Electronic healing involves the use of tiny pulses of electrical energy - sent to the area of the body that needs the healing. As we are all electromagnetic in nature, the tiny pulses of energy help create a balance in the flow of our energy fields which can lead to a cure. There are always new inventions to this end. Any example would be...
Study: Device Zaps Migraines Discovery - June 22, 2006
"The patients feel a little pressure, but that's all," said Mohammad, who presented the results of a preliminary study today at the annual American Headache Society meeting in Los Angeles.Only since that late 1990s have doctors begun to understand that hyper-excited neurons - not vascular constriction - are at the root of migraines.The hyper-excited neurons set off otherwise normal neurons nearby in a chain reaction of dysfunction that spreads quickly over the brain.
About 25 percent of migraine sufferers experience the spread of hyperactivity as an aura - seeing shooting stars, zigzagging lines, flashing lights, and feeling a tingling sensation, among other things - an hour before the migraine sets it.
The device is meant to interrupt that chain reaction before it leads to the pulsating headache, sensitivity to light and sound, and vomiting associated with the headache.In the study, patients were asked to come into the hospital at the onset of an aura.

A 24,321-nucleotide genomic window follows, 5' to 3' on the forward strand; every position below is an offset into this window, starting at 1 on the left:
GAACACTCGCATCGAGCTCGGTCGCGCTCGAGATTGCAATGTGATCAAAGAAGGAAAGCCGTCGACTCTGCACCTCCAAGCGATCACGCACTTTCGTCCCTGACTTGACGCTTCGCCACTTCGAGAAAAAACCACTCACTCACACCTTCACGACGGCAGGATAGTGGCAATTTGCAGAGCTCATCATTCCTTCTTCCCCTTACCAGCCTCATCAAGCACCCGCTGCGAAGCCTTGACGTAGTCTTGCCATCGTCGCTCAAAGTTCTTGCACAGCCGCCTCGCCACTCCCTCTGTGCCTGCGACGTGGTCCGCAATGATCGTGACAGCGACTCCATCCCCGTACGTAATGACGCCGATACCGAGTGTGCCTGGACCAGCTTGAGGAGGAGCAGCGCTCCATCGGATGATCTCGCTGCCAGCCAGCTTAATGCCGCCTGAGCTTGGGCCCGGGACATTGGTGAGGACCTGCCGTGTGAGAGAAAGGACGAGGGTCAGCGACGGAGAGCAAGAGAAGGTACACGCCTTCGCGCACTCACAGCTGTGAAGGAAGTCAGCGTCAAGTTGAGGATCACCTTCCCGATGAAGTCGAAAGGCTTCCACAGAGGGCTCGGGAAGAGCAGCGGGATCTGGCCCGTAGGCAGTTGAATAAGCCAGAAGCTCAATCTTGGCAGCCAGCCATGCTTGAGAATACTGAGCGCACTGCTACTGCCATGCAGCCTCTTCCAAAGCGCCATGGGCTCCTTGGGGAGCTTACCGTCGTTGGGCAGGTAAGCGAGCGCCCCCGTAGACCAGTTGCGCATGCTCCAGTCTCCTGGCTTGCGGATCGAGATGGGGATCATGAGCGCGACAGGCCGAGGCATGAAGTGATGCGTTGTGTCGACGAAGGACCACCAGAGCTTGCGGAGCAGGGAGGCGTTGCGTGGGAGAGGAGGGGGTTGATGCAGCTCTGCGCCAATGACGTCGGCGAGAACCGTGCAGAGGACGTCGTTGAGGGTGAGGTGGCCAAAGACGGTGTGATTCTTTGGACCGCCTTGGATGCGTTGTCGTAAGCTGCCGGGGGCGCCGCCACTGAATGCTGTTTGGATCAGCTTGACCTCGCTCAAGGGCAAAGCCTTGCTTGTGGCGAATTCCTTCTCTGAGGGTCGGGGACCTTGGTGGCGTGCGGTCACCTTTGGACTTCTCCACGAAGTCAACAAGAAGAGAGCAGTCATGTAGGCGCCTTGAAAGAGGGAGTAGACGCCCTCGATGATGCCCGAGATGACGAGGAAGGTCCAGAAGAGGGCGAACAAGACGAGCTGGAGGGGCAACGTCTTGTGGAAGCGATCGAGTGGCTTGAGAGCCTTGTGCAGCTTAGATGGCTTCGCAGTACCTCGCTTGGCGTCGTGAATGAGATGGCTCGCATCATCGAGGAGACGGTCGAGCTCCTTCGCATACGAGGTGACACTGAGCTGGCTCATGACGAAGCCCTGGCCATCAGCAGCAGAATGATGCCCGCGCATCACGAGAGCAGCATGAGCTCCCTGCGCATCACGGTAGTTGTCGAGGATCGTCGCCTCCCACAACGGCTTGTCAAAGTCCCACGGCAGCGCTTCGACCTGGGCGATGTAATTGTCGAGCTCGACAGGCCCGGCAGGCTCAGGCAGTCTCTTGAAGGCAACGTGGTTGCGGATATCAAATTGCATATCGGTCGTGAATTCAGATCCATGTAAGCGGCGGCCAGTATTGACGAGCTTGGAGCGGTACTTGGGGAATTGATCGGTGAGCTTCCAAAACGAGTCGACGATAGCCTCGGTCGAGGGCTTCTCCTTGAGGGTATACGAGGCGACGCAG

A doctor placed the stimulator at the back of the patient's head and administered two pulses, 30 seconds apart. The strong magnetic field shocks the hyperactive neurons, Mohammad reported, resetting them to their normal state. Of the 42 participants in the study, 19 received a placebo pulse.
According to Mohammad, 69 percent of those receiving the stimulation reported had little to no pain two hours after treatment, compared to 48 percent of those in the placebo group.Eighty-four percent of those who received the treatment reported having no sensitivity to noise compared to 17 percent of those in the placebo group.
However, according to professor Peter Goadsby, a migraine researcher for the Institute of Neurology at University College London, the numbers suggest the device did little to help the patients."If you did nothing and just stood there and got a fifty-fifty chance of getting better, what does the stimulation add on top of doing nothing?" he asked."That doesn't mean it's not interesting," he said. "It's just not a proven thing." Mohammad is refining the device. Soon, he plans to embark on a larger study and said the device could be in use in as little as a year.
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